21                                          21     6884     6884

Here’s the PSS numbers including firing up search:

Tool Startup Search
Gnote 14915 16929
Tomboy 23270 27197

Conclusion? They’re both hopeless bloated, but Tomboy considerably more so. Next up: gweather, which takes 5MiB to tell me I should be outside enjoying the sunshine.

Dogs and SUVs

Fri, 6 Nov 2009 21:08 by mpm in Uncategorized (link)

There’s a new book out by a pair of architects that’s triggering a lot of clueless pop science news articles with their claim that the ecological impact of a dog is higher than an SUV.

But none of their methodology actually stands up to any scrutiny (never mind their numbers). Their argument is that feeding a dog (as measured in calories) requires more hectares of land to sustain than an SUV (as measured in joules). By looking at the amount of land theoretically required to produce x calories of food and comparing that to the amount of land to theoretically produce y joules of energy, they arrive at a ratio. Simple enough?

The basic problem is that oversimplified theory and practice don’t agree. First, most dogs’ diets consist almost entirely of food that would otherwise be waste product, as it’s not fit for human consumption. So taking a measure for land productivity for human food production and using that as a proxy for a dog’s eco-footprint is basically meaningless. Their actual food impact is so small it’s hard to measure. Also note that dogs are “built” from renewable materials with very low upfront energy costs.

In contrast, SUVs aren’t built from renewable materials and don’t run on renewable fuels so their footprint can’t be measured. There are no solar-powered SUVs and the energy efficiency of biodiesel is extremely low (and thought to be negative in many cases). And if we started running all the SUVs in the world on today’s biodiesel, there would be no land left to grow food (there are already food riots being caused by ethanol demand). So the effective eco-footprint of an SUV is tremendously higher than the theoretical fraction of a hectares per year they quote.

Compare these two meaningless numbers and you get a result that is orders of magnitude out of touch with reality. If your instinct tells you that a 15kg dog chasing a ball around the yard and basking in the sun uses less of the world’s resources than an 2500kg SUV roaring down a freeway or sitting in traffic, you’re right.

1.4 release plans

Wed, 4 Nov 2009 14:20 by mpm in Uncategorized (link)

Spoke with our legal counsel from SFLC this morning and determined that we should probably not hold up the release process any further. So the 1.4 feature freeze will be this Saturday, followed by a release on November 16th. This release will still be under the old GPLv2 only license, but will have SVN conversion support enabled.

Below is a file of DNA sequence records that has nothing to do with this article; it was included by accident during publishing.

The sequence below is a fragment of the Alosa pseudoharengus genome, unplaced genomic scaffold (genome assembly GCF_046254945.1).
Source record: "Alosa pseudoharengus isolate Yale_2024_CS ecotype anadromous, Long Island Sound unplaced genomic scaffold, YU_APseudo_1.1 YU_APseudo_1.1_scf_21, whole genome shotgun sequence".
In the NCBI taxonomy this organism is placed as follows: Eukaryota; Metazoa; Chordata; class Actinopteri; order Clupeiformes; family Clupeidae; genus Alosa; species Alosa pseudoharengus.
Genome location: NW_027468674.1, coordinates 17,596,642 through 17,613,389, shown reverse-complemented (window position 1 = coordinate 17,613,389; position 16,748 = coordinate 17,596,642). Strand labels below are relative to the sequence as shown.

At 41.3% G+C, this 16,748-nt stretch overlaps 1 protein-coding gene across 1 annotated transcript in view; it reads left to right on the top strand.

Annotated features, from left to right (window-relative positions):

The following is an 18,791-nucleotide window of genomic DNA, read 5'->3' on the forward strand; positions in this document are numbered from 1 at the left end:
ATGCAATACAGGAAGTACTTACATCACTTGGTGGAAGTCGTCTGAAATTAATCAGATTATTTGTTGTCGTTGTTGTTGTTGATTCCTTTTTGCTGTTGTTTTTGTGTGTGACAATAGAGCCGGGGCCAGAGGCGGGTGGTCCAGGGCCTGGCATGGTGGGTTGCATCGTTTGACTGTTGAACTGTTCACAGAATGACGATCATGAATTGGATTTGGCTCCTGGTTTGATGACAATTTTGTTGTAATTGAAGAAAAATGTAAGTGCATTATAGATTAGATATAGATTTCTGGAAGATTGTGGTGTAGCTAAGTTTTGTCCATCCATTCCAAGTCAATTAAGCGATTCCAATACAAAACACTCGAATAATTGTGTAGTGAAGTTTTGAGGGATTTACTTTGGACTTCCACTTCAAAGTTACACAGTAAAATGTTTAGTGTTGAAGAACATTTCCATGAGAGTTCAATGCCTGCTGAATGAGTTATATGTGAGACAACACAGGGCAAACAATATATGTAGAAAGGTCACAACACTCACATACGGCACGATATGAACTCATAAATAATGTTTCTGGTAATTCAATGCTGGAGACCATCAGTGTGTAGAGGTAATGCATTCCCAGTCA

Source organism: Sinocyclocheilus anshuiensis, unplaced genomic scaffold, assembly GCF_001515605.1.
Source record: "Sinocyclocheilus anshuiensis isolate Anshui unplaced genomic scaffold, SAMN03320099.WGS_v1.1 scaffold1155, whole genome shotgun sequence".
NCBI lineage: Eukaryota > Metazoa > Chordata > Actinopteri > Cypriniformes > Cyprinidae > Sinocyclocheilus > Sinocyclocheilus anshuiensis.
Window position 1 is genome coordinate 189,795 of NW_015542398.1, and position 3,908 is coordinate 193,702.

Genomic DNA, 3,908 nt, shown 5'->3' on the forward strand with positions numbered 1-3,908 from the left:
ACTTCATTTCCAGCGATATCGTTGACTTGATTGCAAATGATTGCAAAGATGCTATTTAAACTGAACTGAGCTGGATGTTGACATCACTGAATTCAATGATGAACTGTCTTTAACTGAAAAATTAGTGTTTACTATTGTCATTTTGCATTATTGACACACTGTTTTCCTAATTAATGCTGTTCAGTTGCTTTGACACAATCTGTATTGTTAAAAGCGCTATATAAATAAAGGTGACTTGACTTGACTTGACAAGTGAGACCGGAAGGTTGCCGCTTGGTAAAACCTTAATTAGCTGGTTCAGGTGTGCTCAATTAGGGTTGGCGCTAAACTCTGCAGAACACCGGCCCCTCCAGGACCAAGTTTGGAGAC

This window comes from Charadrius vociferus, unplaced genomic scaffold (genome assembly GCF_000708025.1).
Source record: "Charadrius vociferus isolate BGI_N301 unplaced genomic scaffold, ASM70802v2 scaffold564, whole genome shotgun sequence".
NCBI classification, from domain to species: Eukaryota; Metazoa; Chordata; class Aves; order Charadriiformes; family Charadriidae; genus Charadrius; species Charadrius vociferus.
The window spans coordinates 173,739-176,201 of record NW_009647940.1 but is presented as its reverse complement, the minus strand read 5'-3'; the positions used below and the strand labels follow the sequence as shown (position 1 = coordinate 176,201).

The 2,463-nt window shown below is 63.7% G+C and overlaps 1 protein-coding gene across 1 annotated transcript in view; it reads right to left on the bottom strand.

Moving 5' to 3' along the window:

The relicensing process is mostly about having all our ducks in a row to make distributors and co-developers happy. We’re 98% done, but the end game is hard due to people that can’t be located. I expect we’ll have this wrapped up in time for the 1.5 release on March 1st.

The best way to help make the 1.4 release a success is of course to run the latest development version from the main repository and report any problems you encounter. There are also nightly builds available for Windows users. We generally keep our development tip end-user ready at all times (and do all our own day to day work with it), so testing tip is pretty safe.

Mercurial 1.4 delayed

Tue, 3 Nov 2009 16:25 by mpm in Uncategorized (link)

I spent most of October arguing with people about licenses, talking with lawyers, and tracking down contributors for our big relicensing effort but we haven’t quite finished yet so I’m letting our scheduled Nov 1st date slide. If it’s not sorted out in a couple weeks, we’ll cut a release anyway.

A lot of the work that I hoped would happen for 1.4 didn’t get done, but we’ve been getting a steady stream of nice usability improvements. The one I’m most excited about is the new summary command, which combines the output of a bunch of commands in one place, giving you a quick view of what’s going on in your repo:

$ hg sum --remote
parent: 9665:1de5ebfa5585 tip
 walkchangerevs: drop ui arg
branch: default
commit: 15 unknown (clean)
update: (current)
remote: 1 or more incoming

Twittering

14:45 by mpm in Uncategorized (link)

You can follow me at mpmselenic.